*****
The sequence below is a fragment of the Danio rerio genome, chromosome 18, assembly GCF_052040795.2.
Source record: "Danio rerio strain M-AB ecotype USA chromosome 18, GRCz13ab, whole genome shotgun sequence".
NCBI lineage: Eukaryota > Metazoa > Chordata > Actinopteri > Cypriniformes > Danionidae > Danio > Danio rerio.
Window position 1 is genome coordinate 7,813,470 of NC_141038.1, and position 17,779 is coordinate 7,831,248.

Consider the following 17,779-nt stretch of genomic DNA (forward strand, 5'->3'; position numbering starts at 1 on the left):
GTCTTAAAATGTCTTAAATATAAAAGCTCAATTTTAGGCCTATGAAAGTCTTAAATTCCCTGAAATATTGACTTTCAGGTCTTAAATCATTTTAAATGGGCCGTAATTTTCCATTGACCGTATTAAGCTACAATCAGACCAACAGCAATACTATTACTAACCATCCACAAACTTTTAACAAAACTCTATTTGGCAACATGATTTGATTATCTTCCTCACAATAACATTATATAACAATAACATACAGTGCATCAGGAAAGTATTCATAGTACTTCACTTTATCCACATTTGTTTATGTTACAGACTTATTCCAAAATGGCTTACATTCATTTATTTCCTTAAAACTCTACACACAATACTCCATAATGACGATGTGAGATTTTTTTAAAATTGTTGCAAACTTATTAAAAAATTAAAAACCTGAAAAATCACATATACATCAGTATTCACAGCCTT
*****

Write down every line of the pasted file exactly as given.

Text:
The sequence below is a fragment of the Danio rerio genome, chromosome 18, assembly GCF_052040795.2.
Source record: "Danio rerio strain M-AB ecotype USA chromosome 18, GRCz13ab, whole genome shotgun sequence".
NCBI lineage: Eukaryota > Metazoa > Chordata > Actinopteri > Cypriniformes > Danionidae > Danio > Danio rerio.
Window position 1 is genome coordinate 7,813,470 of NC_141038.1, and position 17,779 is coordinate 7,831,248.

Consider the following 17,779-nt stretch of genomic DNA (forward strand, 5'->3'; position numbering starts at 1 on the left):
GTCTTAAAATGTCTTAAATATAAAAGCTCAATTTTAGGCCTATGAAAGTCTTAAATTCCCTGAAATATTGACTTTCAGGTCTTAAATCATTTTAAATGGGCCGTAATTTTCCATTGACCGTATTAAGCTACAATCAGACCAACAGCAATACTATTACTAACCATCCACAAACTTTTAACAAAACTCTATTTGGCAACATGATTTGATTATCTTCCTCACAATAACATTATATAACAATAACATACAGTGCATCAGGAAAGTATTCATAGTACTTCACTTTATCCACATTTGTTTATGTTACAGACTTATTCCAAAATGGCTTACATTCATTTATTTCCTTAAAACTCTACACACAATACTCCATAATGACGATGTGAGATTTTTTTAAAATTGTTGCAAACTTATTAAAAAATTAAAAACCTGAAAAATCACATATACATCAGTATTCACAGCCTT